Bid played a bit further from the base, which plugged the hole on grounders between second and first, a favorite target for batters of that era. Prior to 1887, hitters had been allowed to request pitches in certain locations, and almost always called for balls inside or over the middle of the plate. Assuming a righthander was batting, there was no reason to venture toward first base unless he asked for an outside pitch. In that case, everyone in the ballpark knew he was trying to shoot the ball to rightfield and infielders could position themselves accordingly, with the second baseman moving to his left and the shortstop covering second with a runner on first. When lefties came to the plate, second basemen stood roughly where they do today, and the shortstop stood near second. Interestingly, for several years after the called-pitch rule changed, second basemen still hovered around the bag, even when no runners were on. Bid, Dunlap and Pfeffer, were among the first to see the stupidity of this.
Bid also was aggressive on balls hit in the air. Infielders were discouraged from venturing back after pop-ups, for fear of colliding with outfielders, who played much shallower than they do today. Often, second basemen simply ignored fly balls unless they were hit within a few steps of the infield. Bid was one of the first to go after anything he could get his hands on, and he was by all accounts quite good at flagging balls down. His outstanding totals for chances and putouts confirm this.
By the 1890 season, Bid also stood out for the fact that he had opted not to use a fielder’s glove. Many infielders now sported gloves, which were valued above all else for cushioning the blow of hard hits. Bid told a Cincinnati Enquirer reporter that same year that he believed the use of gloves had gone a bit too far, claiming he had “never seen the necessity of wearing one” and could not “hold a thrown ball if there is anything on my hands.”
Prior to the ’90 season, the Reds—along with the Brooklyn Bridegrooms—moved from the American Association to the National League after a nasty power struggle over who would become the A.A.’s new president. Meanwhile, John Ward of the New York Giants had formed a third major league, the Player’s League, which siphoned off a considerable amount of talent and fans from the two established circuits. With baseball embroiled in unprecedented political and economic upheaval, Bid and his teammates went about the business of playing their games, albeit against quite a few unfamiliar faces.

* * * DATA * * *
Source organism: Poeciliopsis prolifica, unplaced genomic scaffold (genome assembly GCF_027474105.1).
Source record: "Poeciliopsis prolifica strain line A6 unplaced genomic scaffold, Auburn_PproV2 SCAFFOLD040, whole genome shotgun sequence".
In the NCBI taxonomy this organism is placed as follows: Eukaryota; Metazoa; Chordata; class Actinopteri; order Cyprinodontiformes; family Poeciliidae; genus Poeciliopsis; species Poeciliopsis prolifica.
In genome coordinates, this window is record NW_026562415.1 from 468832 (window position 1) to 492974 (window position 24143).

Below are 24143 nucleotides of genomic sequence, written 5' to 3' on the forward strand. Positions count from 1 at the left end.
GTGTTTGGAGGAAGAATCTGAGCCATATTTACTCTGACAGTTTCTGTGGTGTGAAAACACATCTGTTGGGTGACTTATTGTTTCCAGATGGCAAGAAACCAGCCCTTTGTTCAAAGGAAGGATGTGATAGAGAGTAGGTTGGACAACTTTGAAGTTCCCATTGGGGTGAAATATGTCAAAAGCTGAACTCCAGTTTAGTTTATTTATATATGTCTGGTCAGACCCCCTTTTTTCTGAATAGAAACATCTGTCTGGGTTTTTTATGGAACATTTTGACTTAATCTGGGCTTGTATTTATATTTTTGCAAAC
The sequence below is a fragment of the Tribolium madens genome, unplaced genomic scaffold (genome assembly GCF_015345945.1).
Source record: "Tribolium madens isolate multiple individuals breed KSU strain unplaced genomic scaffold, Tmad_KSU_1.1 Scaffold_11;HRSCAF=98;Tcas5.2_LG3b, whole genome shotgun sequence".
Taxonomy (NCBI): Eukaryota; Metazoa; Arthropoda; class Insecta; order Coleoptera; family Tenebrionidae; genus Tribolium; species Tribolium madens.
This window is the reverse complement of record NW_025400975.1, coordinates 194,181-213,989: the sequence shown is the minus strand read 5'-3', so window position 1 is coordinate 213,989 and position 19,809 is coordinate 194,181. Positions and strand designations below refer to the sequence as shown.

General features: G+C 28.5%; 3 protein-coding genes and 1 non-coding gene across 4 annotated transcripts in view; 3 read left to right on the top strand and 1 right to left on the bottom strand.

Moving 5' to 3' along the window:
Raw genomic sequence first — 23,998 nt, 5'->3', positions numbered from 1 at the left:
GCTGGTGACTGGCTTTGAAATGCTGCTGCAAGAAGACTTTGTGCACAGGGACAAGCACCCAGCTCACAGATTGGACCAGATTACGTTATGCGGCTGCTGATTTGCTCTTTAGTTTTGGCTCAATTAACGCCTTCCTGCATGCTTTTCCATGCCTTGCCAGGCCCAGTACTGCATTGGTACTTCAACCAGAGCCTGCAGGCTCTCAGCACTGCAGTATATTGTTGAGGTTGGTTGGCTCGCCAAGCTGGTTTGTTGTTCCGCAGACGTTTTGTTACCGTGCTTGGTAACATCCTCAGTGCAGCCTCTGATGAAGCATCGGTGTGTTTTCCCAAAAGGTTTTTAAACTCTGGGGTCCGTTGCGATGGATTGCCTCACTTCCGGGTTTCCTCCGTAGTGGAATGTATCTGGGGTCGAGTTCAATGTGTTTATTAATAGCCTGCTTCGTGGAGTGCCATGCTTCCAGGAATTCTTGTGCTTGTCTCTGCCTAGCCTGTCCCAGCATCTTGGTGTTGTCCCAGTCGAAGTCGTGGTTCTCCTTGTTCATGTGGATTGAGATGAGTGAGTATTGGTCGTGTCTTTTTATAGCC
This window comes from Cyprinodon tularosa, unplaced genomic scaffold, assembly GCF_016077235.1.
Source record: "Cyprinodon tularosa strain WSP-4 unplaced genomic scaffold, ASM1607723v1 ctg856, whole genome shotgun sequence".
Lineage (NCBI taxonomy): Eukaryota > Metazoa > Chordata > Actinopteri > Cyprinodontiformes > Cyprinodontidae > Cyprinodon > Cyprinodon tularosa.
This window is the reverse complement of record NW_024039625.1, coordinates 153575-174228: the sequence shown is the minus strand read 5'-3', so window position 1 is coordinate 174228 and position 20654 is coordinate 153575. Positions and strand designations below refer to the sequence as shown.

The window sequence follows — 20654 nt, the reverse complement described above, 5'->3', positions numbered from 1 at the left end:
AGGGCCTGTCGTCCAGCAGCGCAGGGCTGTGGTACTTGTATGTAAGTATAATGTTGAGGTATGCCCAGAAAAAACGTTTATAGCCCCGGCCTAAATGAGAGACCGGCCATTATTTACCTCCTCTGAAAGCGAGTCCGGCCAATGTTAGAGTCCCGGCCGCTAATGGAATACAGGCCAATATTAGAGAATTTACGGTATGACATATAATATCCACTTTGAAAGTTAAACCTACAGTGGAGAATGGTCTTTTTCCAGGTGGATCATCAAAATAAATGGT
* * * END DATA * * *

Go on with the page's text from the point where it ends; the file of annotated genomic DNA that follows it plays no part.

Bid once again batted leadoff, and led the team with 55 steals, 82 walks and 125 runs, which ranked fifth in the N.L. His power numbers were excellent, with 16 doubles, three homers and 22 triples, which tied him for third in the league. The Reds, however, finished in the middle of the pack. The Bridegrooms, winners of the A.A. pennant in 1889, ran off with the National League title in their first year. The problem for Cincy, as always, was not-quite-first-rate pitching, and the lack of a dominant hitter in the middle of the lineup. The Reds had no one to match the offensive skills of a Sam Thompson, Buck Ewing, Roger Connor or Dave Foutz. John Reilly was good, but not great. Besides, he was in his early 30s now, a time when slugging skills tended to unravel quickly.
In 1891, it finally all came apart for the Reds, who suffered just their second losing season since Bid came aboard. The season began badly from a business standpoint, as the American Association placed a new franchise a few blocks away in Pendelton Park and named it Kelly’s Killers, after its star, manager and part-owner, King Kelly. Curiosity alone diverted thousands of fans away from League Park, where the Reds struggled to stay out of the cellar. Even when the rival Cincinnati club folded that August, the season could not be saved.
Bid and newcomer
Arlie Latham created much havoc at the top of the lineup, reaching base
well over 400 times and stealing more than 100 bases. But the rest of